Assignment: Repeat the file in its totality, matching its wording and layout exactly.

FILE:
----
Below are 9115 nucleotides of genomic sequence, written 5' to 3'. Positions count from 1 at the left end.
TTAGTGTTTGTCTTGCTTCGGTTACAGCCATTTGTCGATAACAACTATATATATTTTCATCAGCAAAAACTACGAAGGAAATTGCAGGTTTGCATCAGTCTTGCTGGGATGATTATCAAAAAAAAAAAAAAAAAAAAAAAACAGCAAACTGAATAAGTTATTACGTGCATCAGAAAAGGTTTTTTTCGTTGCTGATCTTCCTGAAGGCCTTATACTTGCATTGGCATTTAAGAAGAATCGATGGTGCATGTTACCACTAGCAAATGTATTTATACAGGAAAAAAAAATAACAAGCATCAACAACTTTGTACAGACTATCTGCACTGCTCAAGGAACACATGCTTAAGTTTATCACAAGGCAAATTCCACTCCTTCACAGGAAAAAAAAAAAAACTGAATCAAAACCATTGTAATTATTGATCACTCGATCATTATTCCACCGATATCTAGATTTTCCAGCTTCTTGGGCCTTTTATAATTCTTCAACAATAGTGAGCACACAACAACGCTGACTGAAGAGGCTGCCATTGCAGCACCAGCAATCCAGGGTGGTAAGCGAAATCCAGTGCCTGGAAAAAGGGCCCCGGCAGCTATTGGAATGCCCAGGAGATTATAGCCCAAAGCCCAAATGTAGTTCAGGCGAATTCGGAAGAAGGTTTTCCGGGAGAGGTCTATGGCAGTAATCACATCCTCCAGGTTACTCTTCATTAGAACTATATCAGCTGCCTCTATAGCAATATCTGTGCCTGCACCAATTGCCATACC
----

Below are 9115 nucleotides of genomic sequence, written 5' to 3'. Positions count from 1 at the left end.
TTAGTGTTTGTCTTGCTTCGGTTACAGCCATTTGTCGATAACAACTATATATATTTTCATCAGCAAAAACTACGAAGGAAATTGCAGGTTTGCATCAGTCTTGCTGGGATGATTATCAAAAAAAAAAAAAAAAAAAAAAAACAGCAAACTGAATAAGTTATTACGTGCATCAGAAAAGGTTTTTTTCGTTGCTGATCTTCCTGAAGGCCTTATACTTGCATTGGCATTTAAGAAGAATCGATGGTGCATGTTACCACTAGCAAATGTATTTATACAGGAAAAAAAAATAACAAGCATCAACAACTTTGTACAGACTATCTGCACTGCTCAAGGAACACATGCTTAAGTTTATCACAAGGCAAATTCCACTCCTTCACAGGAAAAAAAAAAAAACTGAATCAAAACCATTGTAATTATTGATCACTCGATCATTATTCCACCGATATCTAGATTTTCCAGCTTCTTGGGCCTTTTATAATTCTTCAACAATAGTGAGCACACAACAACGCTGACTGAAGAGGCTGCCATTGCAGCACCAGCAATCCAGGGTGGTAAGCGAAATCCAGTGCCTGGAAAAAGGGCCCCGGCAGCTATTGGAATGCCCAGGAGATTATAGCCCAAAGCCCAAATGTAGTTCAGGCGAATTCGGAAGAAGGTTTTCCGGGAGAGGTCTATGGCAGTAATCACATCCTCCAGGTTACTCTTCATTAGAACTATATCAGCTGCCTCTATAGCAATATCTGTGCCTGCACCAATTGCCATACC